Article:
How to Be an Okay Human (Even if You’re Kind of a ____ Like Me)

I have an attitude problem. This isn’t a secret. And no, it’s not my mother’s fault either. She did the best she could, but sometimes kids just pop out sassy and there’s nothing you can do. (Sorry Tina, love you)

I’ve tried to control it, really I have. I go in to work or walk around campus with  a mindset of positivity. Or a new school year starts and I think, “I’m going to be super nice to everyone this year!”

But then something happens. Not even something big. Maybe it’s something someone says, or maybe a customer has piss-poor manners, and then all my efforts to suck less fly out the window, and the RBF returns.

IMG_3273
RBF: I have a problem, sorry.

However, despite my impermeable sass and inability to keep my opinions to myself, I still fall in to the category of “passably decent.” And you can too!

Since my mother is amazing, even though she could not tame my attitude, she did teach me basic human decency.

Looking around, it seems we could all use a few reminders.

3 EASY STEPS TO BEING AN OKAY HUMAN 

  1. Your P’s and Q’s. This is basic. You ask for something, you say please. You receive something, you say thank you. This means your Starbucks (can I have a pumpkin spice latte, PLEASE?). This means after someone asks if you want fries with that (yes PLEASE). This means when you receive your paper back from a teacher, even if you failed, cause that’s a you-problem (THANK YOU). The fact that I even need to say this one is repugnant, hence why it’s first.
  2. Simple etiquette. Unless you were forced into Cotillion like me (or maybe you went on purpose, I don’t know your life), you may not be primed on the utmost important rules of polite society. Plus, what you do behind closed doors or with your friends is all you. But out in public, there’s a way to act, and it takes very little of your time or energy. Seriously.
    • Chew with your mouth closed. If I wanted to see what you were eating all mashed up, I’d stick my finger down your throat.
    • Ostentatious burping. My brother, Joseph, and I have a thing we do where if one of us burps, we’ll yell out a number, 1-10, on the quality of said burp. But this is something we do at home, and with each other. NOT WHEN YOU’RE OUT IN THE WORLD AND PEOPLE CAN HEAR YOU. IT’S JUST BASIC MANNERS. A customer actually burped so atrociously the other day as I was walking by him, I couldn’t help but look at him and murmur, “well that was charming…” Whoops.
    • Opening/holding doors. No, not just for women. For people with their hands full. For people who are walking in right behind you. For people who are with a large group. It’s just nice. And unless you don’t have arms, it’s really not that much of a burden on you, so just do it.
  3. Treating people like human beings. This is so important, and it’s hardly done anymore. I’m going to say something, and it’s going to be news to some of you: you are not any better than someone because you make more money than them. Everyone gets basic human respect, period. Your cashier. Your janitor. Your neighbor. Your barista. Just because someone is below you POSITIONALLY does not mean they are below you IN GENERAL. 

Hope this helps. And remember, if this sounds like too much to ask, you might just be a bigger _____ than I am.

(PS Also don’t be the jerk who comes in to a restaurant 10 minutes before closing because we have already cleaned up, and we do hate you. But that is more personal than general.)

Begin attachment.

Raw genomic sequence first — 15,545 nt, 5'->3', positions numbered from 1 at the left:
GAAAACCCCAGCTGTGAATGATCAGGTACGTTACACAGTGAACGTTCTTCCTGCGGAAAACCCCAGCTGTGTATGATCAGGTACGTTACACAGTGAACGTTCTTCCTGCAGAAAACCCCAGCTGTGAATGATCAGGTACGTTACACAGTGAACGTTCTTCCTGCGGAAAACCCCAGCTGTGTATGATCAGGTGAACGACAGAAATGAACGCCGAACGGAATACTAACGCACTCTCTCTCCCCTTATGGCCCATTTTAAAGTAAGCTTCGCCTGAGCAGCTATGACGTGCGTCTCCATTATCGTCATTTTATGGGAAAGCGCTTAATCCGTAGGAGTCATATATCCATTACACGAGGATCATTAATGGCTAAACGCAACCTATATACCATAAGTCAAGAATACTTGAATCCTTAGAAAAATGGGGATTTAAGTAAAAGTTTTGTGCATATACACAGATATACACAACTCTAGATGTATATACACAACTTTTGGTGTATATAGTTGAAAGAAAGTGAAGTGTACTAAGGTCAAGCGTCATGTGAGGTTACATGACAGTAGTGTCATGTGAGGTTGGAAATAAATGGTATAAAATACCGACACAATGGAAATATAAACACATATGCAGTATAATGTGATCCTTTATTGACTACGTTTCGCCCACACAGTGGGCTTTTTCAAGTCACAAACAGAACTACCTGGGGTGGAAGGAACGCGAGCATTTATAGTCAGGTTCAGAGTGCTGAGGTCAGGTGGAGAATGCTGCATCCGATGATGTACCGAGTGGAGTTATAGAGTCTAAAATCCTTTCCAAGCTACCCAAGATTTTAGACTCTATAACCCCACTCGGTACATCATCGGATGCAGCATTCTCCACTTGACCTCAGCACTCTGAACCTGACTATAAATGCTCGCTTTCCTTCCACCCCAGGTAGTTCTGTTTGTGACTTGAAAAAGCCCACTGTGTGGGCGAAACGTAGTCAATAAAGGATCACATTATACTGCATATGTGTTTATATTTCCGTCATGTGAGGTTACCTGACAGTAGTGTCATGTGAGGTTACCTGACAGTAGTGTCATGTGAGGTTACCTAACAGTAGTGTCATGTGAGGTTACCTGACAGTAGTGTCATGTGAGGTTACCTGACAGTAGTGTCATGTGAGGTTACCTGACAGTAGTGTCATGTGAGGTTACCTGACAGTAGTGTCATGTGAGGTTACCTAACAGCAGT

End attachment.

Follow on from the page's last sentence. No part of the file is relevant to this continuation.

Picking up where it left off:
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9 thoughts on “How to Be an Okay Human (Even if You’re Kind of a ____ Like Me)

    1. You’re open until you’re closed. I’ve been on the “cleaned up already” side. There are ways of cleaning up and still being able to serve customers without being a dick. So, take your own advice and be nice.

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  1. Spot on, and exactly what I try to instill in my kids. Be nice, be gracious, be accepting. And do not chew with your mouth open unless you want to be permanently dismissed from my dinner table.

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  2. It would be nice if people could lose “No problem”.

    Me (after server delivers meal): Thank you.
    Server: No problem.

    Uhhh. There never really was a problem.

    A good response might be “You’re welcome.” or “My pleasure”

    But, hey, no problem.

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  3. This might be the weirdest comment ever, and I hope you take it with a grain of salt understanding it comes from a human being in the top 2% of human decency, but there are a lot of shitty people out there. If I were your bestie, I would suggest that you should probably take down your picture and or use an alias name on your blog(if you don’t already do so, in which case this comment would be null and void). I feel like that your writing, combined with your unique perspective, is so good, it could draw a shitload of attention, hopefully 100% good, but the world is not full of 100% good people. I look forward to reading your books in the future. However, to have the mental weaponry that you possess and your standard issue aesthetic packaging(how you were born), Just want to ensure you present it in a way that is safe. And at the risk of using two overused cliches back to back which I’m not entirely sure if it’s redundant, My two cents…..Just sayin…..

    Liked by 1 person

  4. “Treating people like human beings.” Yeah, you seem to do that really well for everyone except those dang millennials, who you think don’t deserve to be treated like human beings, but instead over-coddled special snowflake pieces of shit on your otherwise pristine and privileged world.

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